Summer Camp 2007

Summer Camp 2007

By Chip Daly of Lebanon, New Hampshire, USA

Below is Chip’s experience of Maria’s Children Summer Camp.

My last Russian summer camp trip was an amazing boat trip up and down the Volga River. This year’s camp was stationary on a lake. Well, I use the term stationary as a relative term meaning we wouldn’t be moving our site, but rest assured, we were not stationary on the camp site at all. In fact we probably were more active here than on a boat. Between games, clowning, boating, swimming, juggling and more, we had no time to rest in the 12 days I was there. My reservations subsided very quickly.

revious summer camps were attended by orphans from Maria’s Children, Moscow and St. Petersburg. 

This year Maria decided to also invite some children from Beslan. The Beslan siege was a horrific event in Russian History where a school in the small town of Beslan was seized by terrorists. More than 1000 people, including hundreds of children, were held captive in a gymnasium for three days. 

The children who came to our camp were either in that gymnasium or one of their family members were killed in the seize. I was certain these children would be reserved, especially at the beginning. All I can say is, never underestimate the human spirit!

In Moscow we were greeted by our friend Pavel and drove to our pre-camp destination. It was at a hostel type setting, and here we met some of the other Americans, Italians, and Dutch, who would be at the camp with us. We spent two days playing games and getting to know each other and working out the kinks that can happen at camp. After two days of setting the rules and getting to know each other, we finally boarded our bus to Lake Seliger for the eleven-hour trip.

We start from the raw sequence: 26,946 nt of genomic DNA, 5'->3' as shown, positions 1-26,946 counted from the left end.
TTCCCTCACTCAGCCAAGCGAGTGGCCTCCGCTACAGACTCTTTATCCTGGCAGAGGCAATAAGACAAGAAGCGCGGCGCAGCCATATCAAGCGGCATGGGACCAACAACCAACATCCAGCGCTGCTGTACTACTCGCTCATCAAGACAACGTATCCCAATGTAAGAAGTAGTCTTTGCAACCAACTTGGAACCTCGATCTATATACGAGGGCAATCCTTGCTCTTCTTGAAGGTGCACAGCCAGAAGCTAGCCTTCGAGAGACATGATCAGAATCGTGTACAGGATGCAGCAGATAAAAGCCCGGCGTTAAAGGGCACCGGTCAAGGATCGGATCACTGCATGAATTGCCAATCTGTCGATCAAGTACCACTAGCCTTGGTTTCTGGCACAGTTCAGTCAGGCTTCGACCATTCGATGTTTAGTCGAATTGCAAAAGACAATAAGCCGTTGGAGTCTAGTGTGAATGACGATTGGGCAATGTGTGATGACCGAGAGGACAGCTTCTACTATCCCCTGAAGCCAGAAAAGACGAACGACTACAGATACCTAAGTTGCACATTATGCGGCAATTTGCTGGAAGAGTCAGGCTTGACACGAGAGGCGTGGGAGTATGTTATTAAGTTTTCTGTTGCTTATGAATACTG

Along the way we had to stop a few times for potty breaks. One such break we ended up at McDonalds. Here, my wonderful friend Theo Schilder and I clowned around with the locals having lunch. I am not sure we could have gotten away with that in America, but maybe. It was a nice warm-up for things to come.

We used the morning and afternoon of the next day to get things ready for the children and make some last minute preparations. The first bus to arrive, around 5pm, was the Beslan bus. Immediately the children came off the bus laughing and playing. I was certainly wrong about them being a bit reserved. The next bus arrived at 8pm. It was carrying the orphans and their teachers. The reaction was much the same as the other bus – lots of laughing and playing.

After the children took their luggage to their respective rooms, we headed to the camp fire. It is here that the children would learn which family they would be in. At M aria’s camps we divide into four family groups. Each family consists of two family heads and a variety of ages to make up the core group. During the 12 days families would eat together and organize activities and other such things together. This way, the orphans can at least get a sense of what a family is like.

My friend Theo and I were the family heads of the Elephants. 

We had elephants, lions, giraffes, and zebras as our family groups. At the camp fire we had Theo’s huge clown shoes set on a table. Each child would have to come up and put their hands into the “sorting shoes” (ala Harry Potter’s sorting hat) and ask which family they would be in. After the shoes told them what family they would be in, the family heads of that respective family would come down and swoop the child into their family in some sort of ceremonious way. It was a wonderful way to introduce the children to their prospective families and the other family members, and a magical start to camp.

After we sorted into families, we went back to our respective cabins.